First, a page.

National Academies Press: OpenBook

The Global Positioning System: A Shared National Asset (1995)

Chapter: Anti-Jam and Anti-Spoof Capability

« Previous: Accuracy and Integrity
Suggested Citation:"Anti-Jam and Anti-Spoof Capability." National Research Council. 1995. The Global Positioning System: A Shared National Asset. Washington, DC: The National Academies Press. doi: 10.17226/4920.
Page 25

Below is the uncorrected machine-read text of this chapter, intended to provide our own search engines and external engines with highly rich, chapter-representative searchable text of each book. Because it is UNCORRECTED material, please consider the following text as a useful but insufficient proxy for the authoritative book pages.

GPS APPLICATIONS AND REQUIREMENTS 25 Table 2-3 Military Land Applications and Requirementsa Application Accuracy Resistance to RF Interference Chemical Warfare 100.0 m CEP High Engineer Mine Neutralization 100.0 m CEP High Mine Dispensing & Gap Crossing 50.0m CEP High Field Artillery MLRS 20.0 m CEP High Howitzer 175 m CEP High Mortars 50.0 m CEP High Fist-V & Forward Observer 30.0 m CEP High Artillery and Mortar Radar 10.0 m CEP High Infantry & Armorb 100.0 m CEP High Missile Munitions 93.0 m CEP High Signal 15.0 m CEP High Special Operations Forces 30.0 m CEP High Intelligence Electronic Warfare 20.0 m CEP High Ordnance 84.0 m CEP High Air Defense Artillery Patriot 10.0 m CEP High Hawk 40.0 m CEP High a. Availability, integrity, and continuity of service requirements are not specified for military land transportation applications. b. The Infantry & Armor category also includes transportation, soldier support, military police, and quartermaster. Anti-Jam and Anti-Spoof Capability Although the "Resistance to RF Interference" column in Tables 2-1 through 2-3 does not include quantitative values, a high level of resistance to RF interference is a critical requirement for most military applications.10 For the military, the primary interference concerns are deliberate jamming and spoofing by an adversary or by our own forces. In future conflicts, a potential enemy also will be utilizing the capabilities of GPS and DGPS against U.S. and allied military forces. In order to deny this use, friendly forces must have the ability to eliminate an adversary's use of GPS signals without impacting the effectiveness of their own user equipment. This dictates that military GPS receivers also must be capable of continued operation in an environment populated with both U.S. and enemy jammers. Therefore, GPS-based navigation systems used on aircraft, ships, land vehicles, and precision-guided munitions must possess one or more of the following capabilities: 10 Quantifiable values for resistance to RF interference are given in decibels (dB), and relate to the ratio of jammer power to signal power (J/S). These values are very specific to a given mission and operational environment, making a generic J/S requirement for a given application difficult to determine.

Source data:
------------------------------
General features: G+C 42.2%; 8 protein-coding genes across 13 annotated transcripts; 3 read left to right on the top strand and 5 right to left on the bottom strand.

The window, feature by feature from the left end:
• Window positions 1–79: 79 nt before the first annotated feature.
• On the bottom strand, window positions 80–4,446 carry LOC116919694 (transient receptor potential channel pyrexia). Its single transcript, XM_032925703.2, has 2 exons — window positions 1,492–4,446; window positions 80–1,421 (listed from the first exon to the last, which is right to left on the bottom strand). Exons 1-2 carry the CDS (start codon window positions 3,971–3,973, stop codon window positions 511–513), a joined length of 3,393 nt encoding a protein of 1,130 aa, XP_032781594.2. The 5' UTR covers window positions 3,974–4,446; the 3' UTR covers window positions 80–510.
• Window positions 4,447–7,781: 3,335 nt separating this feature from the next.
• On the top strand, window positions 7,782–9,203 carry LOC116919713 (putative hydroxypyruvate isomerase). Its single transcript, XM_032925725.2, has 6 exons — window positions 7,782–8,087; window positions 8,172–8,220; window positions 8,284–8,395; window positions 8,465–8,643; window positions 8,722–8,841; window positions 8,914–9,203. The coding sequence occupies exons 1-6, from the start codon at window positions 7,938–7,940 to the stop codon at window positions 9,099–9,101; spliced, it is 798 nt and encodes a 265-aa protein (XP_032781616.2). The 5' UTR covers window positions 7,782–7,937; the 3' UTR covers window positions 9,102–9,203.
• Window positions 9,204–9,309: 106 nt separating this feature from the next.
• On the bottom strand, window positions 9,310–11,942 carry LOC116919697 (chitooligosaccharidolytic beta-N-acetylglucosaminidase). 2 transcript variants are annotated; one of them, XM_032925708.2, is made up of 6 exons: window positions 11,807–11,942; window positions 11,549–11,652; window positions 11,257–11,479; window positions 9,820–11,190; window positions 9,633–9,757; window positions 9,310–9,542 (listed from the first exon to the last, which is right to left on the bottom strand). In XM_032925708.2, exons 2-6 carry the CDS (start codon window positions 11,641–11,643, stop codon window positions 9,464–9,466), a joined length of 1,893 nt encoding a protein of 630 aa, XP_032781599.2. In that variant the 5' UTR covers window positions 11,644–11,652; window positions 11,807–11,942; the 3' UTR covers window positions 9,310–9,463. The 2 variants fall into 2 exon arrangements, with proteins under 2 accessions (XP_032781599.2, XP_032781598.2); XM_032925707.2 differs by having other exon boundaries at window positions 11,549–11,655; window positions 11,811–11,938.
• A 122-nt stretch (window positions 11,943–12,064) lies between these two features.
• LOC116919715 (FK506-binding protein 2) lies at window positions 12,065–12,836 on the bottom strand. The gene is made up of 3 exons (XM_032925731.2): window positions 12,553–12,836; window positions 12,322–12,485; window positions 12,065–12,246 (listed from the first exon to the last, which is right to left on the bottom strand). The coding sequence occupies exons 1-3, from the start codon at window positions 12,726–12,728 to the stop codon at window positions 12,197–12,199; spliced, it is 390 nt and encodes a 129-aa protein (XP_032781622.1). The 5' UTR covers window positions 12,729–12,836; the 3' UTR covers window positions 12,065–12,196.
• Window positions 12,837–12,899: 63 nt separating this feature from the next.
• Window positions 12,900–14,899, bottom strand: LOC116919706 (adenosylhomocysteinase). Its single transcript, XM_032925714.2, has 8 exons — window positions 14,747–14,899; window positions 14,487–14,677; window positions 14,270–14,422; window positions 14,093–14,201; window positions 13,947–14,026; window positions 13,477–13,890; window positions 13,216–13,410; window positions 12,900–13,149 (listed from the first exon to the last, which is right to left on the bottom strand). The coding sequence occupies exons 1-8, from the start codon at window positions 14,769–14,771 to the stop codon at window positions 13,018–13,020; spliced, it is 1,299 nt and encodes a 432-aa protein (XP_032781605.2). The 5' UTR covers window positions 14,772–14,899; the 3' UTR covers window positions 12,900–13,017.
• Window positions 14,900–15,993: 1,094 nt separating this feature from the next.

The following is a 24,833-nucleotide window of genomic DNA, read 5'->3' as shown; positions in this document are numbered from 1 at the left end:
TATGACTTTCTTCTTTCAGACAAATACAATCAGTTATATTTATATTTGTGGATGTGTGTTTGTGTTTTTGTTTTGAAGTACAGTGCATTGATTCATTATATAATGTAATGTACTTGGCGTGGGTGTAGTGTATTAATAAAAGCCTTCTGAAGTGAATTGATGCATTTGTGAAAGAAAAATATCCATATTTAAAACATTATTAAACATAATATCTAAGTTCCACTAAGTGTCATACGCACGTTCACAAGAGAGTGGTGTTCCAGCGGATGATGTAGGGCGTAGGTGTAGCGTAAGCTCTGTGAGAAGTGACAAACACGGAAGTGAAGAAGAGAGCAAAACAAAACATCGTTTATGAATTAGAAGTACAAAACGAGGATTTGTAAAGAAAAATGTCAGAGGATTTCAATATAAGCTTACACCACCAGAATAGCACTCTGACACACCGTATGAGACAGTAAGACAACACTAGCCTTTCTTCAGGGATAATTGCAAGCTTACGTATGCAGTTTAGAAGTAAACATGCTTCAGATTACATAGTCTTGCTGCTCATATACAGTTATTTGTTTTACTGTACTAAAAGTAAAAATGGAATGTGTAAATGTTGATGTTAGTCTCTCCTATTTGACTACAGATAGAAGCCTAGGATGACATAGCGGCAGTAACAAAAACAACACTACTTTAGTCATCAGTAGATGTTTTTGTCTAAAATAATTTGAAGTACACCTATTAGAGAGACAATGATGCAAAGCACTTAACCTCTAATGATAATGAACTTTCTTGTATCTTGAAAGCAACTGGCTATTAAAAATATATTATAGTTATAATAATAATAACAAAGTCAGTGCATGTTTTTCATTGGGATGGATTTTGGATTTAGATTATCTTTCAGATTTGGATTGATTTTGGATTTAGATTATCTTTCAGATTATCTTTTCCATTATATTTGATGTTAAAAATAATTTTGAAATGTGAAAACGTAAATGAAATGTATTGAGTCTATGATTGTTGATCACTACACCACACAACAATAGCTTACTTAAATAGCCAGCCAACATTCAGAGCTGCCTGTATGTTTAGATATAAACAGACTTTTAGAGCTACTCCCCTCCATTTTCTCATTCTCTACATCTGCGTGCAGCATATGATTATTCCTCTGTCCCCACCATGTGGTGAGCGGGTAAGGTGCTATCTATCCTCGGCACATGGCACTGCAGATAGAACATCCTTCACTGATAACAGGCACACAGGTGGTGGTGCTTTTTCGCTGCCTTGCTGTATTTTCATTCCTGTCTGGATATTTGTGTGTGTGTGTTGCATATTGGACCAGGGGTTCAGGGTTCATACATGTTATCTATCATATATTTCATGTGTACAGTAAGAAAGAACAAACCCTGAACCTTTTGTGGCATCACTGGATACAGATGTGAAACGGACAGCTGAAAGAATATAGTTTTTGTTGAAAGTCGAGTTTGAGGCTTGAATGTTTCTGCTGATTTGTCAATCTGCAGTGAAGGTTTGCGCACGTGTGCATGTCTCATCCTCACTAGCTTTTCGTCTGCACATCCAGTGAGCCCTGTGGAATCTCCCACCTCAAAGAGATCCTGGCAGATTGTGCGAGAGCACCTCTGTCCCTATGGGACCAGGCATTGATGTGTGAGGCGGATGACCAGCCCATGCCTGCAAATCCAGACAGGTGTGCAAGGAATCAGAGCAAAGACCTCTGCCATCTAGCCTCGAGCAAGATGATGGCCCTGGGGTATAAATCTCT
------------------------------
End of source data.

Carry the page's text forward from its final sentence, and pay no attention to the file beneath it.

The Global Positioning System: A Shared National Asset Get This Book
Buy Paperback | $61.00 Buy Ebook | $48.99
MyNAP members save 10% online.
Login or Register to save!
Download Free PDF

The Global Positioning System (GPS) is a satellite-based navigation system that was originally designed for the U.S. military. However, the number of civilian GPS users now exceeds the military users, and many commercial markets have emerged. This book identifies technical improvements that would enhance military, civilian, and commercial use of the GPS. Several technical improvements are recommended that could be made to enhance the overall system performance.

  1. ×

    Welcome to OpenBook!

    You're looking at OpenBook,'s online reading room since 1999. Based on feedback from you, our users, we've made some improvements that make it easier than ever to read thousands of publications on our website.

    Do you want to take a quick tour of the OpenBook's features?

    No Thanks Take a Tour »
  2. ×

    Show this book's table of contents, where you can jump to any chapter by name.

    « Back Next »
  3. ×

    ...or use these buttons to go back to the previous chapter or skip to the next one.

    « Back Next »
  4. ×

    Jump up to the previous page or down to the next one. Also, you can type in a page number and press Enter to go directly to that page in the book.

    « Back Next »
  5. ×

    To search the entire text of this book, type in your search term here and press Enter.

    « Back Next »
  6. ×

    Share a link to this book page on your preferred social network or via email.

    « Back Next »
  7. ×

    View our suggested citation for this chapter.

    « Back Next »
  8. ×

    Ready to take your reading offline? Click here to buy this book in print or download it as a free PDF, if available.

    « Back Next »
Stay Connected!